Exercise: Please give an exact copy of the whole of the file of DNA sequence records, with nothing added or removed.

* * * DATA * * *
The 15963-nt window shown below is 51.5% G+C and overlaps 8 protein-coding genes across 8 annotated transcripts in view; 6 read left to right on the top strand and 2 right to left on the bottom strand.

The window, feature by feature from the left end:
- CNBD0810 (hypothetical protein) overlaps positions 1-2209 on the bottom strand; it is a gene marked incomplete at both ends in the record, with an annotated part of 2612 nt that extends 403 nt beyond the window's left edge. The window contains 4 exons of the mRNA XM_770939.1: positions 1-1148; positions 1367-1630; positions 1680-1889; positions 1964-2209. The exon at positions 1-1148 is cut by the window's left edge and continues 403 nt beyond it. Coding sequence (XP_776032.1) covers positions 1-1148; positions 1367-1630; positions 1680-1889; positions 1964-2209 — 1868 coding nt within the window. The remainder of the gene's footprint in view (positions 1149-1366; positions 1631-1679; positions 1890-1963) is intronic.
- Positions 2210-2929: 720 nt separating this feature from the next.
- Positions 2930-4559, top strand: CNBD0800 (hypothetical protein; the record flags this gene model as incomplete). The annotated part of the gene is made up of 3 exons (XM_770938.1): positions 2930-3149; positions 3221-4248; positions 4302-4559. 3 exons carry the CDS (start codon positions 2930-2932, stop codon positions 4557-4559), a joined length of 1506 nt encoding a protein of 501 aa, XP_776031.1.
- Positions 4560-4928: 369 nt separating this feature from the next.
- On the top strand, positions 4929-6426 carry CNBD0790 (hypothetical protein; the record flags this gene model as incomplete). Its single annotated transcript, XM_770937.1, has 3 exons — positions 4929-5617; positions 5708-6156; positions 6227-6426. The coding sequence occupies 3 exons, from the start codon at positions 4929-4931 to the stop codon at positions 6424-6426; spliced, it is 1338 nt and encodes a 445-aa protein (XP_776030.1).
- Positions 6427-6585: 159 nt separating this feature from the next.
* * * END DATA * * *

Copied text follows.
The 15963-nt window shown below is 51.5% G+C and overlaps 8 protein-coding genes across 8 annotated transcripts in view; 6 read left to right on the top strand and 2 right to left on the bottom strand.

The window, feature by feature from the left end:
- CNBD0810 (hypothetical protein) overlaps positions 1-2209 on the bottom strand; it is a gene marked incomplete at both ends in the record, with an annotated part of 2612 nt that extends 403 nt beyond the window's left edge. The window contains 4 exons of the mRNA XM_770939.1: positions 1-1148; positions 1367-1630; positions 1680-1889; positions 1964-2209. The exon at positions 1-1148 is cut by the window's left edge and continues 403 nt beyond it. Coding sequence (XP_776032.1) covers positions 1-1148; positions 1367-1630; positions 1680-1889; positions 1964-2209 — 1868 coding nt within the window. The remainder of the gene's footprint in view (positions 1149-1366; positions 1631-1679; positions 1890-1963) is intronic.
- Positions 2210-2929: 720 nt separating this feature from the next.
- Positions 2930-4559, top strand: CNBD0800 (hypothetical protein; the record flags this gene model as incomplete). The annotated part of the gene is made up of 3 exons (XM_770938.1): positions 2930-3149; positions 3221-4248; positions 4302-4559. 3 exons carry the CDS (start codon positions 2930-2932, stop codon positions 4557-4559), a joined length of 1506 nt encoding a protein of 501 aa, XP_776031.1.
- Positions 4560-4928: 369 nt separating this feature from the next.
- On the top strand, positions 4929-6426 carry CNBD0790 (hypothetical protein; the record flags this gene model as incomplete). Its single annotated transcript, XM_770937.1, has 3 exons — positions 4929-5617; positions 5708-6156; positions 6227-6426. The coding sequence occupies 3 exons, from the start codon at positions 4929-4931 to the stop codon at positions 6424-6426; spliced, it is 1338 nt and encodes a 445-aa protein (XP_776030.1).
- Positions 6427-6585: 159 nt separating this feature from the next.